The Sword, the Medal and the Rosary (manga 1) – by Terry Watada and Kenji Iwata
A joint project of the NAJC and Hastings Park Foundation Press is an effort to engage the Yonsei (4th generation
Nikkei Manga-gatari: the Sword, the Medal and the Rosary, written by Terry Watada and illustrated by Kenji Iwata, is the first in a trilogy of manga books on Nikkei history. The first book on Issei is about the exploits of a Japanese Canadian soldier fighting in World War I, an illustrated historical fiction piece that depicts the true life and times of a first-generation Japanese Canadian who fought in WWI for Canada but was interned and exiled during WWII. Yasuo Takashima’s struggles for a place in society have remained unknown until HpF Press and the National Association of Japanese Canadians endeavoured to bring his story into the light of day. In the end, Takashima’s story speaks to the very heart of what it means to be Canadian.
$15.00 + $5.00 sales tax, shipping and handling
Kenji Iwata, is an illustrator and designer based in Toronto. He has a skill set in traditional and digital media, including animation, computer graphics , and storyboards, His artwork has a focus in fantasy and Sci-Fi environments and characters. He has a specialization in concept art and visual development for video games.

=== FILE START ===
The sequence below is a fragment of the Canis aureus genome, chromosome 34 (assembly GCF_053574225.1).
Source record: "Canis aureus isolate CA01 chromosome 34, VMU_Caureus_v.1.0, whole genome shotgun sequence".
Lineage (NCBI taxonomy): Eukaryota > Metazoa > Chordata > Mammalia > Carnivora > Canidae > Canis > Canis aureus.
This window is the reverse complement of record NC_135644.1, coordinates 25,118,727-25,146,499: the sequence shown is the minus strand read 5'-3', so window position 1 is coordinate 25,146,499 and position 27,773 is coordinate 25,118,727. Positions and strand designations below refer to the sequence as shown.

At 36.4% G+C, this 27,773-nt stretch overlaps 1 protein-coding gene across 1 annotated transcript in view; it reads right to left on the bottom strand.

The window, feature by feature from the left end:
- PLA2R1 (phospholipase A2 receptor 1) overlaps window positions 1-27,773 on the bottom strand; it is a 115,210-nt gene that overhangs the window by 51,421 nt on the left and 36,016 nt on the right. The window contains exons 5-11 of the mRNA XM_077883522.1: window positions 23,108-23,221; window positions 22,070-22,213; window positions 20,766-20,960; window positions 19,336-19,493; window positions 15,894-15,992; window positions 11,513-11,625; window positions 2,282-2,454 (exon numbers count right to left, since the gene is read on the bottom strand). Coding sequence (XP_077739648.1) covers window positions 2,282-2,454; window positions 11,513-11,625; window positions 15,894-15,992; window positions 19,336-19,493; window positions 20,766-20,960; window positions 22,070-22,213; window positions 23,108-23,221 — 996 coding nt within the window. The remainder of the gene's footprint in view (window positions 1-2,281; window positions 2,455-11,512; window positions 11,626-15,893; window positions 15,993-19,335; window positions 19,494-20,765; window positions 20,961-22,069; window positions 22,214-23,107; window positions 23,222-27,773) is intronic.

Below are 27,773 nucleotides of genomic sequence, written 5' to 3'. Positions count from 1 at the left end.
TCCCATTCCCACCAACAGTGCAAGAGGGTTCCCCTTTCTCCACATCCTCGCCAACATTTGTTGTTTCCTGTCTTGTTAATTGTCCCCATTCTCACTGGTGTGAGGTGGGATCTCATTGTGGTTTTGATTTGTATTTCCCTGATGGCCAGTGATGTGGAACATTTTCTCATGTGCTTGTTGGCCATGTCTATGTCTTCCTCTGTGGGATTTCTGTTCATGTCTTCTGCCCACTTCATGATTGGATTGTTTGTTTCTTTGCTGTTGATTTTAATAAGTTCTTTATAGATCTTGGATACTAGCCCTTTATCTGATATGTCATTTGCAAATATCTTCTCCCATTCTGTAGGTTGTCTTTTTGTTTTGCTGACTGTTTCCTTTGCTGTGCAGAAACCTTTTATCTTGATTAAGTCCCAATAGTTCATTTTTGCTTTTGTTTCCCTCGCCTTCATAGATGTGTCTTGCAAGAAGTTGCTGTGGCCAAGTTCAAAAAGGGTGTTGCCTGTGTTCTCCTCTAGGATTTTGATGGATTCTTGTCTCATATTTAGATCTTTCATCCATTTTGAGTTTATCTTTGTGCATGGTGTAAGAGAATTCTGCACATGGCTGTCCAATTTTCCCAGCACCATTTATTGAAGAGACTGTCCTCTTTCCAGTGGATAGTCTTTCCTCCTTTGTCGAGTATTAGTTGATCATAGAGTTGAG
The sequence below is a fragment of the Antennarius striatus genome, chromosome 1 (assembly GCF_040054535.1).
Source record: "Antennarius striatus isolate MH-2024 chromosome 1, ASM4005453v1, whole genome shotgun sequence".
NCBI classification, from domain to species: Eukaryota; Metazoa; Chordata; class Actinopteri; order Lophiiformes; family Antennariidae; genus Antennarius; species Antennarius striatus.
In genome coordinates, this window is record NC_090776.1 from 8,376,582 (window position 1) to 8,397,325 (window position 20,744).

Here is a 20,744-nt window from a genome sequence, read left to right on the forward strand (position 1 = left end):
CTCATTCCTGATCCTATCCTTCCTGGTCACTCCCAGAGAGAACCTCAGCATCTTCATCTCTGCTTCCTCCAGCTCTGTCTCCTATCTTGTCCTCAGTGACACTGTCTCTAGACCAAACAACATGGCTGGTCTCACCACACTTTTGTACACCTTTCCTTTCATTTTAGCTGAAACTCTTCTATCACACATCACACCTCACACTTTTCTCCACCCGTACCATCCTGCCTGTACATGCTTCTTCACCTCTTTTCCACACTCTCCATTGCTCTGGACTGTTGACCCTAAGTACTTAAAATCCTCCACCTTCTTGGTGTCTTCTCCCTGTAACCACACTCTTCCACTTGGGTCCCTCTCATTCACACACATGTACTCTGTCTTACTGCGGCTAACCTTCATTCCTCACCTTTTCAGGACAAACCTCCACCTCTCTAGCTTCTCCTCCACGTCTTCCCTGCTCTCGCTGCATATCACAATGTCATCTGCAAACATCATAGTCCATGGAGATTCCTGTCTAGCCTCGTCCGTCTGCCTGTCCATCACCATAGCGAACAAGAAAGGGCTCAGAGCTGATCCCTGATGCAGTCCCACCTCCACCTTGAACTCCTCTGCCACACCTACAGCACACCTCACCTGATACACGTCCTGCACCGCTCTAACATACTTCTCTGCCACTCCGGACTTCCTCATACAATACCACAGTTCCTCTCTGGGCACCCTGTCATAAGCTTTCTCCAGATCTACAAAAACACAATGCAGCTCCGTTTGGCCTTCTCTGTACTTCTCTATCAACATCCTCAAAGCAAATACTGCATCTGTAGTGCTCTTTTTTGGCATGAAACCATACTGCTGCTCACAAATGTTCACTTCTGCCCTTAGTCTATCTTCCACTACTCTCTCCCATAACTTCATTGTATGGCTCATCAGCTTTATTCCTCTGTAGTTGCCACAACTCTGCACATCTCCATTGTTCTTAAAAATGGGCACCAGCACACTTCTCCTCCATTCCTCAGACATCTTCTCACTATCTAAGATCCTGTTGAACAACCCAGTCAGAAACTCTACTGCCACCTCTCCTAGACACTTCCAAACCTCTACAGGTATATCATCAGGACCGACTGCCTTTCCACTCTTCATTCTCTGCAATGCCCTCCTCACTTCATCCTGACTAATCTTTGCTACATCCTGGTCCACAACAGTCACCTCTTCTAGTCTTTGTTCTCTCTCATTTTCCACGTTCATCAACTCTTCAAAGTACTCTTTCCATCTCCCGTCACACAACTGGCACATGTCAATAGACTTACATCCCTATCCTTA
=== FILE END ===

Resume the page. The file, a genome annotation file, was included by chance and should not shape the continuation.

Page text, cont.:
Terry Watada is a Toronto writer with many titles to his credit. His recent publications include The Game of 100 Ghosts (poetry, TSAR Publications, Fall 2014) and The Sword, the Medal and the Rosary (a manga, HpF Press and the NAJC, 2013). He has been anthologized several times, notably in the 25th anniversary anthology of Ricepaper Magazine, AlliterAsian (ed. Julia Lin, Allan Cho, Jim Wong-Chu, Arsenal Pulp Press 2015) and Vancouver Confidential (ed. John Belshaw, Anvil Press 2014), which was raked number 1 by the BC Publishers Association two weeks in a row. Among his numerous citations and awards, he was presented with the Queen’s Diamond Jubilee Medal and the NAJC National Merit Award recognizing his writing, his music and his community volunteerism in 2013. In 2014, he was awarded the Dr. Gordon Hirabayashi Human Rights Award for a lifetime dedicated to the development of human rights in Canada.